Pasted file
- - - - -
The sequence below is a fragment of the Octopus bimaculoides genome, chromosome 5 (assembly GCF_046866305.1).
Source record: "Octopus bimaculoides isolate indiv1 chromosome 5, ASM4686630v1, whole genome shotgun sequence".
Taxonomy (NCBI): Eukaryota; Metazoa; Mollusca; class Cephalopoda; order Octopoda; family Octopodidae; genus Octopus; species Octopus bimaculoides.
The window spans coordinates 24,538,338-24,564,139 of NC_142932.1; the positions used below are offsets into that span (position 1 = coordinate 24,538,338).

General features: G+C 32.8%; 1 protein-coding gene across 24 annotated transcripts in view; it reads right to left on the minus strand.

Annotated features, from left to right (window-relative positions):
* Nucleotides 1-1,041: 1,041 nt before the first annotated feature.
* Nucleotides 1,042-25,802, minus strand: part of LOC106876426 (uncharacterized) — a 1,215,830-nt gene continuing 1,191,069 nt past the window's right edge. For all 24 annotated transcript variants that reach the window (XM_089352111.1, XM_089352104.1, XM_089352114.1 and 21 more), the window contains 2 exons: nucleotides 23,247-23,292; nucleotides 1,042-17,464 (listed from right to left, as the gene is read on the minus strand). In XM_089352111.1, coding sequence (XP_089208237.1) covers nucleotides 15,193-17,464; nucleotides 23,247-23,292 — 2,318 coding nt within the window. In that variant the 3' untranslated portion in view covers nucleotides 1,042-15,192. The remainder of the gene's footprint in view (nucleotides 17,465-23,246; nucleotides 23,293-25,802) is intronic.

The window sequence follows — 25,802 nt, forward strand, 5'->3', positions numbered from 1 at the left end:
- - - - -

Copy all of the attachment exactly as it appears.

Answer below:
The sequence below is a fragment of the Octopus bimaculoides genome, chromosome 5 (assembly GCF_046866305.1).
Source record: "Octopus bimaculoides isolate indiv1 chromosome 5, ASM4686630v1, whole genome shotgun sequence".
Taxonomy (NCBI): Eukaryota; Metazoa; Mollusca; class Cephalopoda; order Octopoda; family Octopodidae; genus Octopus; species Octopus bimaculoides.
The window spans coordinates 24,538,338-24,564,139 of NC_142932.1; the positions used below are offsets into that span (position 1 = coordinate 24,538,338).

General features: G+C 32.8%; 1 protein-coding gene across 24 annotated transcripts in view; it reads right to left on the minus strand.

Annotated features, from left to right (window-relative positions):
* Nucleotides 1-1,041: 1,041 nt before the first annotated feature.
* Nucleotides 1,042-25,802, minus strand: part of LOC106876426 (uncharacterized) — a 1,215,830-nt gene continuing 1,191,069 nt past the window's right edge. For all 24 annotated transcript variants that reach the window (XM_089352111.1, XM_089352104.1, XM_089352114.1 and 21 more), the window contains 2 exons: nucleotides 23,247-23,292; nucleotides 1,042-17,464 (listed from right to left, as the gene is read on the minus strand). In XM_089352111.1, coding sequence (XP_089208237.1) covers nucleotides 15,193-17,464; nucleotides 23,247-23,292 — 2,318 coding nt within the window. In that variant the 3' untranslated portion in view covers nucleotides 1,042-15,192. The remainder of the gene's footprint in view (nucleotides 17,465-23,246; nucleotides 23,293-25,802) is intronic.

The window sequence follows — 25,802 nt, forward strand, 5'->3', positions numbered from 1 at the left end: